Learning Web Development? These Skills Will Make You Stand Out (Part Two)

<strong>In part one of this article we discussed technical skills that, for people learning Web Development, could help you stand out from the crowd. The list was curated from discussions with experienced Web Developers across several communities, who felt the aforementioned skills were often neglected.</strong>

In part one of this article we discussed technical skills that, for people learning Web Development, could help you stand out from the crowd. The list was curated from discussions with experienced Web Developers across several communities, who felt the aforementioned skills were often neglected.

In part two of this article, we’re going to discuss the soft skills. What are soft skills? Pretty much anything that isn’t a technical skill is considered a soft skill.

So let’s get started.

Learn When/How To Ask Questions

Learning Web Development, like a lot of professions, is an endless journey to obtain knowledge. As someone learning Web Development, you’re inevitably going to have a lot of questions. Let me be clear, this is okay. I’ll go one step further and say it’s expected. With that said, there are right ways to ask questions and wrong ways. If you want to stand out as a Web Developer, it’s important that you learn the right way.

Help Yourself First

Before asking a question, you should learn to help yourself. Very few issues you run into during the beginning of your career are going to be novel. Chances are someone else has run into the exact same issue, found an answer to the problem, and documented the solution on the internet in some form.

Read the documentation, search the error message on Google, check Github for related issues, search Stack Overflow, and any other resource you can think of. If you can’t find the issue, your wording might be wrong and you may need to try some different variations.

RTFM

My Dad used to have a saying he’d tell me when I was learning something new. Read the f*cking manual. Maybe it’s not an overly elegant statement, but it rings very true when it comes to learning Web Development.

Before asking a question, try reading the documentation for the tech that you are working with. If nothing else, this will give you a better understanding of what’s going on and might be able to point you in the right direction.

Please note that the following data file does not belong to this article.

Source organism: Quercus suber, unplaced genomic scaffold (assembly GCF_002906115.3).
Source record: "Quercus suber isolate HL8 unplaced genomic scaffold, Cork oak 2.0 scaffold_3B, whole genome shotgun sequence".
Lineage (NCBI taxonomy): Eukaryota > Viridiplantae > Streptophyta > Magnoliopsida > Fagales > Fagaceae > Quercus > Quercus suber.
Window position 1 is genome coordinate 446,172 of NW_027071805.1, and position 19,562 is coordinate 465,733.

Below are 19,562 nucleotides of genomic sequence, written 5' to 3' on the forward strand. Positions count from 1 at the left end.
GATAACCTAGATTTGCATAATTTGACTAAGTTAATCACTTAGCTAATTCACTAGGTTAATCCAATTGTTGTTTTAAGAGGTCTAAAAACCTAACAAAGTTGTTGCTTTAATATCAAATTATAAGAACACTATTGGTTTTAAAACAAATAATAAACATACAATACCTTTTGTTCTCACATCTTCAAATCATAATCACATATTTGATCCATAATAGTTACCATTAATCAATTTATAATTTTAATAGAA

I have a confession, the majority of times I run into an issue with a library or framework is because I didn’t read the documentation or glossed over the details. This is not specific to new Developers but is a concept that will solve problems before you run into them.

If you want to be a more consistent Web Developer, RTFM.

Show Your Work

Read all the documentation, combed the internet from top to bottom, still can’t figure it out? Now it’s time to ask your question. When asking a question make sure to include:

  • A clear summary of the issue including any error messages, side effects, context, stack traces, or other pertinent details.
  • A screenshot, gif, or video of the problem if it’s visual.
  • All of the approaches you’ve tried already.
  • The related code, if there is any.
  • Any related issues or documentation.

Stack Overflow wrote a good article about asking questions here.

One other thing. If you’ve found the solution to your problem but don’t understand it, make sure you ask for clarification. Remember, those who fail to learn from history are doomed to repeat it.

Learn To Think Like A Customer

We spend a lot of time learning to think like a Web Developer, so this one can be tricky. Being able to think like a Customer can mean the difference between one or two iterations of a feature, versus a dozen. So how do you learn to think like a Customer?

Talk To Them

Customers are the single most valuable resource for your development process. Why? Because they can tell you exactly what they want or at least give you specific details about how they plan to use a product or feature. This is valuable insight that you can use to plan your approach.

If you talk to your Customers often enough, you’ll begin to see the product through the eyes of someone using the product, instead of the eyes of a Developer trying to solve a technical challenge. The two perceptions are very different.

Get Early Feedback

When you’re working on something that directly relates to a Customer, try to get feedback as early as possible. After developing a rough idea of how something should work, I often like to create a gif of it working and send it to my clients for some quick feed back.